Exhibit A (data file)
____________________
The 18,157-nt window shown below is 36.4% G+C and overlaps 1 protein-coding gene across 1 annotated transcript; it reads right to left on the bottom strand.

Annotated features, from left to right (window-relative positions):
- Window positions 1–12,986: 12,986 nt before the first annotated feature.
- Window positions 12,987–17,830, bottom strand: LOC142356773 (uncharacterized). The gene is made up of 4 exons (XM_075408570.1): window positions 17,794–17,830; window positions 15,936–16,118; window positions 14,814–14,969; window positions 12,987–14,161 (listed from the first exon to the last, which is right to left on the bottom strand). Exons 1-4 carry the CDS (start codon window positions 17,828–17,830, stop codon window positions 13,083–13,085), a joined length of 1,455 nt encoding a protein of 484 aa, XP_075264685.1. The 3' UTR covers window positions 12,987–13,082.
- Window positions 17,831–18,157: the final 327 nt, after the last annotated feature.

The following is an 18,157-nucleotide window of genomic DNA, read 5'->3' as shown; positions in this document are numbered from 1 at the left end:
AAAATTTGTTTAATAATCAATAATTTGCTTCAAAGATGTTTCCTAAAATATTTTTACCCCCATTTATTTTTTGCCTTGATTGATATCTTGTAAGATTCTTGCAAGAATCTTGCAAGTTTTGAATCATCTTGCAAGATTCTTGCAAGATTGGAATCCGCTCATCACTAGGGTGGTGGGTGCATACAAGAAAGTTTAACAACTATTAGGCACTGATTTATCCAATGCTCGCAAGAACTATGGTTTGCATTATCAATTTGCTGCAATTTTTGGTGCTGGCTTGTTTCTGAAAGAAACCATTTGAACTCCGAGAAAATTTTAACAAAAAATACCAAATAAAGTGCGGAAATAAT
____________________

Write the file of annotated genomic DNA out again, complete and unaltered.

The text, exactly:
The 18,157-nt window shown below is 36.4% G+C and overlaps 1 protein-coding gene across 1 annotated transcript; it reads right to left on the bottom strand.

Annotated features, from left to right (window-relative positions):
- Window positions 1–12,986: 12,986 nt before the first annotated feature.
- Window positions 12,987–17,830, bottom strand: LOC142356773 (uncharacterized). The gene is made up of 4 exons (XM_075408570.1): window positions 17,794–17,830; window positions 15,936–16,118; window positions 14,814–14,969; window positions 12,987–14,161 (listed from the first exon to the last, which is right to left on the bottom strand). Exons 1-4 carry the CDS (start codon window positions 17,828–17,830, stop codon window positions 13,083–13,085), a joined length of 1,455 nt encoding a protein of 484 aa, XP_075264685.1. The 3' UTR covers window positions 12,987–13,082.
- Window positions 17,831–18,157: the final 327 nt, after the last annotated feature.

The following is an 18,157-nucleotide window of genomic DNA, read 5'->3' as shown; positions in this document are numbered from 1 at the left end:
AAAATTTGTTTAATAATCAATAATTTGCTTCAAAGATGTTTCCTAAAATATTTTTACCCCCATTTATTTTTTGCCTTGATTGATATCTTGTAAGATTCTTGCAAGAATCTTGCAAGTTTTGAATCATCTTGCAAGATTCTTGCAAGATTGGAATCCGCTCATCACTAGGGTGGTGGGTGCATACAAGAAAGTTTAACAACTATTAGGCACTGATTTATCCAATGCTCGCAAGAACTATGGTTTGCATTATCAATTTGCTGCAATTTTTGGTGCTGGCTTGTTTCTGAAAGAAACCATTTGAACTCCGAGAAAATTTTAACAAAAAATACCAAATAAAGTGCGGAAATAAT